One of the biggest stories in retail this month was the set of leaked internal Wal-Mart emails about weak sales trends in January and early February. As I wrote earlier this month, the weak sales data from Wal-Mart were a natural consequence of the recent payroll tax increase, government spending cuts, and rising gas prices. I expected other mass retailers to see a similar hit.
On its earnings call Wednesday morning, Target's (NYSE: TGT ) management seemed to confirm that the consumer spending environment has been weak in early 2013. Target is projecting that sales growth will pick up in the middle of the year, but this forecast may be too aggressive in light of continued headwinds from higher payroll taxes and government fiscal austerity. As a result, downside risks seem to outweigh the potential upside for Target shareholders for now.
Slow growth continues
The U.S. economy has been growing at a snail's pace recently, with fourth-quarter GDP being revised to just 0.1%, due in part to government spending cuts and worries about the fiscal cliff. If anything, headwinds are increasing. The government is on the brink of cutting spending by $85 billion over the next seven months, which (according to the Congressional Budget Office) could result in the loss of 750,000 jobs and reduce economic growth by 0.6% or more. Target relies heavily on selling to working-class and middle-class consumers. People in these socioeconomic groups are more likely to be affected by the expected reduction in government spending than wealthier Americans.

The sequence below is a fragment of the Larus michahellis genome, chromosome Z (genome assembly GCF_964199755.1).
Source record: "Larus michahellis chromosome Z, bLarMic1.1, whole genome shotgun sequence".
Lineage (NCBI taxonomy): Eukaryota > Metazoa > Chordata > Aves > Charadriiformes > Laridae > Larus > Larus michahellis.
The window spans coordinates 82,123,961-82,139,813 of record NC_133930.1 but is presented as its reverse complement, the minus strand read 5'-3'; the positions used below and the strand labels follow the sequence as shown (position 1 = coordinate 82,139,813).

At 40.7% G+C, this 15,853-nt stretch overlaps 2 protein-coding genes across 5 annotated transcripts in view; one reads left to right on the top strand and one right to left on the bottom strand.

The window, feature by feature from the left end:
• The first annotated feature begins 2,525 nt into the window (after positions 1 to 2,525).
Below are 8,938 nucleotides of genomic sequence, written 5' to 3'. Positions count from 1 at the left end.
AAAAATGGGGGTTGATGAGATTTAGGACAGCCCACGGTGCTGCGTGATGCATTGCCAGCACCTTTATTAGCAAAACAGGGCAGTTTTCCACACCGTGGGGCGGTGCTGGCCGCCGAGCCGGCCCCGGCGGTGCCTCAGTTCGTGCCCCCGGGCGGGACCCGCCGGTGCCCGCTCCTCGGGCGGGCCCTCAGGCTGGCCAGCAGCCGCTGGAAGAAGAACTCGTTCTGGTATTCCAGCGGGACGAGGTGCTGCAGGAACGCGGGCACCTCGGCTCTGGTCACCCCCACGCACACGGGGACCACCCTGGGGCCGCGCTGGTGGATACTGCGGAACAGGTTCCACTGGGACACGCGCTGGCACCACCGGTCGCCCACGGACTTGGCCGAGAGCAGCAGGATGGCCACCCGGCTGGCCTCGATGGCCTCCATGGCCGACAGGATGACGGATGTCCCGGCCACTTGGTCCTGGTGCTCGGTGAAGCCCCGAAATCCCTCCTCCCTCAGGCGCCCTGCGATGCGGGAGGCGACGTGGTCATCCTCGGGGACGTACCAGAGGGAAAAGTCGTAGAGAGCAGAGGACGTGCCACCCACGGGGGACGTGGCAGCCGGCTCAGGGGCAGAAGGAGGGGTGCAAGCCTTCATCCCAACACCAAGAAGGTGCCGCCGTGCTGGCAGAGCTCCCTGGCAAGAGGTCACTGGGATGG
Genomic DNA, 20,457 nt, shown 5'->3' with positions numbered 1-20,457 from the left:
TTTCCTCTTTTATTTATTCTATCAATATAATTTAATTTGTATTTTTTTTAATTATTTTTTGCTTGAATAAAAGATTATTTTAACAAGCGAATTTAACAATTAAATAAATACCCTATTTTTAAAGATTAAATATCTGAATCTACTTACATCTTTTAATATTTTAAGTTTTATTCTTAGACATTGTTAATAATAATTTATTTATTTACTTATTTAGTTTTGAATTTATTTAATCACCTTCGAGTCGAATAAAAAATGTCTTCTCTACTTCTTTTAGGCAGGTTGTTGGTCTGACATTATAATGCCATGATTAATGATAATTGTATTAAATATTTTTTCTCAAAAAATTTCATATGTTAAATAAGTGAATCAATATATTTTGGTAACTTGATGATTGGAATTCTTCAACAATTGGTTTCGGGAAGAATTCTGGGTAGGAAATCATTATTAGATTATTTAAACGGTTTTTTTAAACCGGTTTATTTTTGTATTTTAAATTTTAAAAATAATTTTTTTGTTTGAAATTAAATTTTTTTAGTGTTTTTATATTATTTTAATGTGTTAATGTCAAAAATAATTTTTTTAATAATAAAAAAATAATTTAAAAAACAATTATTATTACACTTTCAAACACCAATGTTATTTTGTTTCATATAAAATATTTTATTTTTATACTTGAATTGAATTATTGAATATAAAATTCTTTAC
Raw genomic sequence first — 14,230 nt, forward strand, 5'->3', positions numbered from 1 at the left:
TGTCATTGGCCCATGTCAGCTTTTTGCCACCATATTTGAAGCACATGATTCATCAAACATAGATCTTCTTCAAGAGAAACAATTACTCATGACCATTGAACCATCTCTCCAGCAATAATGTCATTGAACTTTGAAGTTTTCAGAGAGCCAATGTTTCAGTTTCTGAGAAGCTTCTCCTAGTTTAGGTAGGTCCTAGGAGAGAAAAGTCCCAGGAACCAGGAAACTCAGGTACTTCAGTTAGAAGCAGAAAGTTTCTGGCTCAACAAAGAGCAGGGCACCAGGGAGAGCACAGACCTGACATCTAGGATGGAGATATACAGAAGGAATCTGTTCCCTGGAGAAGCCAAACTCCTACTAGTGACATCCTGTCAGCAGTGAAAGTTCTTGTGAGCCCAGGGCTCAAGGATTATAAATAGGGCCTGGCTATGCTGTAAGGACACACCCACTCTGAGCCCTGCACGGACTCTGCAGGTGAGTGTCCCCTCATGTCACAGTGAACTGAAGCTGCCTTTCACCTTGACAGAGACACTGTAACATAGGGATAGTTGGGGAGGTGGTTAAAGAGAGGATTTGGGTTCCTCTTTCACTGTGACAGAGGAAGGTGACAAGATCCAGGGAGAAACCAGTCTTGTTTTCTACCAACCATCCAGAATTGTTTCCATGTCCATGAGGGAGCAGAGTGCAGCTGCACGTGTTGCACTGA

In light of the continuing headwinds to economic growth, Target's forecast was somewhat puzzling. The company projected same-store sales to be flat to up 2% this quarter, but up by around 2.7% for the full year. Part of this can be explained by tougher comparable figures from last year in the first quarter. However, Target's management also seems to be confident that as far as the U.S. economy is concerned, the worst is behind us. Given the government's apparent inability to avoid the coming sequester, a more cautious view is warranted. If no solution is agreed upon before government layoffs and furloughs begin in April, consumer confidence could drop precipitously, putting Target's sales forecast at risk.
Better days ahead?
In the longer term, I am actually excited about Target's growth potential as it enters Canada, as well as about other future international expansion opportunities. However, while the Canadian stores are expected to be profitable in the seasonally stronger fourth quarter this year, they may not post a full year of profitability until 2015 or later. Earnings growth from international expansion will help Target in the long run, not immediately. Target could therefore be an attractive longer-term growth play if economic weakness knocks shares down this year. However, the company appears fairly valued at present, in light of the potential for sluggish U.S. sales growth.
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